4-cyl EV on top; The 5-cyl hose has been modified slightly with a 39mm trim off the water pump end.  With this mod it can be used on the 4-cyl TDI engine.

Upper rad hoses, 5-cyl EV on bottom, 4-cyl EV on top.  These are different enough to warrant use of 4-cyl EV one, though it is feasible to mod the 5-cyl EV one enough to make work on the 4-cyl engine.

The only major system remaining is the fuel system and luckily that's our specialty.  If all goes well finishing up the electrical it should be running tomorrow or thurs.

Friday, May 14, 2010

Pics from the conversion den

Today we made some big progress on the TDI wiring install.  Here are some scenes from the day:

EV fuse block hanging down and harness being interfaced

My TDI wiring expert and right-hand man John installing TDI harness to fuse block

Here's a random shot of the chaos that envelopes you when you tackle a conversion like this

 and the sum total of the EV wiring harness that is being yanked

One other note: we also got the PS high press. banjo connected to the PS pump with no mods necessary.  As noted previously the low pressure hose (from PS reservoir to PS pump) needs to be removed and replaced with a slightly longer hose to reach the fitting.

Thursday, May 13, 2010

inch by inch

Today was like being on a roller coaster, and like being on a roller coaster, there's not much time for pics. The highs were exhilarating and the lows were a bit of a gut shot.  John and I had to run over the new old shop to pick up the TDI engine on deck for our next conversion, and that whiled away a bunch of time scheming on the next big thing: 2.0l PD install in a Vanagon or Eurovan.  We had a good time though and I got all hopped up on coffee which helped fuel my roller-coaster all day.

Once we got back to the shop we determined that both the AC compressors we have in our quiver (the stock 5-cyl gas one and the AHU one), had issues and we needed to get another one coming, so John had to run over to the wrecking yard.  We then had 1-2 good hrs putting back together the front suspension on the EV that we had taken apart to for some basic service that had been deferred for far too long.  Here's the list:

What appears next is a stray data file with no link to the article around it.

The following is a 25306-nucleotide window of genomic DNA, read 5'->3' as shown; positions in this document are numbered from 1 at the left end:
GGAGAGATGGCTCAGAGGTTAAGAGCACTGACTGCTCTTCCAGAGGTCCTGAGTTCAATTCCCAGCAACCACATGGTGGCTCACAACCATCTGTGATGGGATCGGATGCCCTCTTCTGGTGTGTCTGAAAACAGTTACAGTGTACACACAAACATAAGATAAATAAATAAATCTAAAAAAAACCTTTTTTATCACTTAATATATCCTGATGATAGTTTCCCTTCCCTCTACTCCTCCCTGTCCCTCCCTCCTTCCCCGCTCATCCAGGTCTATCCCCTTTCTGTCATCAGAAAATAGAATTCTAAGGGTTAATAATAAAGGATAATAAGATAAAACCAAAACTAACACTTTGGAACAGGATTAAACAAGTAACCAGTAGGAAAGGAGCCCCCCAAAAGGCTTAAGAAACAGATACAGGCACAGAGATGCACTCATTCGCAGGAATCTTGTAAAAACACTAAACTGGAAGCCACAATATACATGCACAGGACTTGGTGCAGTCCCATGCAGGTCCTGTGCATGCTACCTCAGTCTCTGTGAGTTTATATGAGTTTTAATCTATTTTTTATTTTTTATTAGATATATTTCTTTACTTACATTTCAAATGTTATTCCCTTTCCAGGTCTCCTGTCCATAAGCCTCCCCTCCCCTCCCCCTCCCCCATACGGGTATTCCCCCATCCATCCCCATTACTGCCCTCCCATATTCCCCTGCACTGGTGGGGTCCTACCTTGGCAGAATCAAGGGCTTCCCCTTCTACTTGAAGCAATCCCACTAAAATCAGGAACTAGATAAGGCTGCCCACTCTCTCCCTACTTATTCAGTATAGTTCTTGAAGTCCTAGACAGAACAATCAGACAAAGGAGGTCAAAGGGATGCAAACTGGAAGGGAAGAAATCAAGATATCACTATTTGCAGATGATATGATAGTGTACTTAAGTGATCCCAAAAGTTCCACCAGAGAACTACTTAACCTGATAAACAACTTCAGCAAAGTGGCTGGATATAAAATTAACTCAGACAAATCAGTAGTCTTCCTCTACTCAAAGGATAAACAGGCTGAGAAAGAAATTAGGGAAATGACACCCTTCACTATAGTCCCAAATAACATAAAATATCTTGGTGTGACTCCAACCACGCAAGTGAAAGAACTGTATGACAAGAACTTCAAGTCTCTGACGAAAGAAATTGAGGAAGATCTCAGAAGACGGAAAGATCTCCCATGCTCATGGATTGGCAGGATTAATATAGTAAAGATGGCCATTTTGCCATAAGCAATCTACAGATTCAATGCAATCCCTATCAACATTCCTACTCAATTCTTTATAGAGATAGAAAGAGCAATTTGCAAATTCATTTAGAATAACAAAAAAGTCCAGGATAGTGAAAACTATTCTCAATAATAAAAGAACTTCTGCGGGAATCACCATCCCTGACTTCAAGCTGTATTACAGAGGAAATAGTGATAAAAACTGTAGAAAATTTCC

* new front wheel bearings
* new upper and lower ball joints
* rotors turned, re-installed
* CV joints de-greased/cleaned/repacked/installed

While John was out I started on the EV coolant system and was pleased to discover that the lwr radiator hose on the stock EV 2.5l gas engine fits the 4-cyl engine with very simple mods: trim ~39mm
off the t-stat cover end of the hose, and use a A1/A2 90* t-stat cover on the water pump and it fits like the stock 5-cyl. one.

Also, FYI, the 5-cyl gas engine alternator is a bolt-in swap on the 1Z/AHU TDI
engine, and the AC compressor *could* be made to work, but uses a different
mounting ear strategy than the TDI (captive threaded 'slider' nuts in the eng.
bracket, not in the comp. like on the TDI), so the TDI comp. is a better bet.

Also, installed the PS pump and belt and as long as it clears the belly pan, all
will be well in that domain. The only mod necessary here is to remove the low
press. hose off the PS reservoir and install a slightly longer (maybe 3") PS
rated hose to attach to the low press. side of the TDI PS pump. The high
pressure side with the banjo fitting attached looks like it will bolt right onto
the TDI pump, so no problem there.

Later in the afternoon our last TDI Vanagon conversion customer came in with his Syncro for service and that occupied the rest of the afternoon.  And now mophius calls...


Tuesday, May 11, 2010

Go day

Yesterday was go day in the diesel shop.  We had a few loose ends to tie up in the AM, and a business meeting till 3pm, but then it was finally time to install the new powerplant into my 93 Eurovan.  Here's a pic of the dressed engine w/VR6 clutch disc/pressure plate just before mating to the transmission: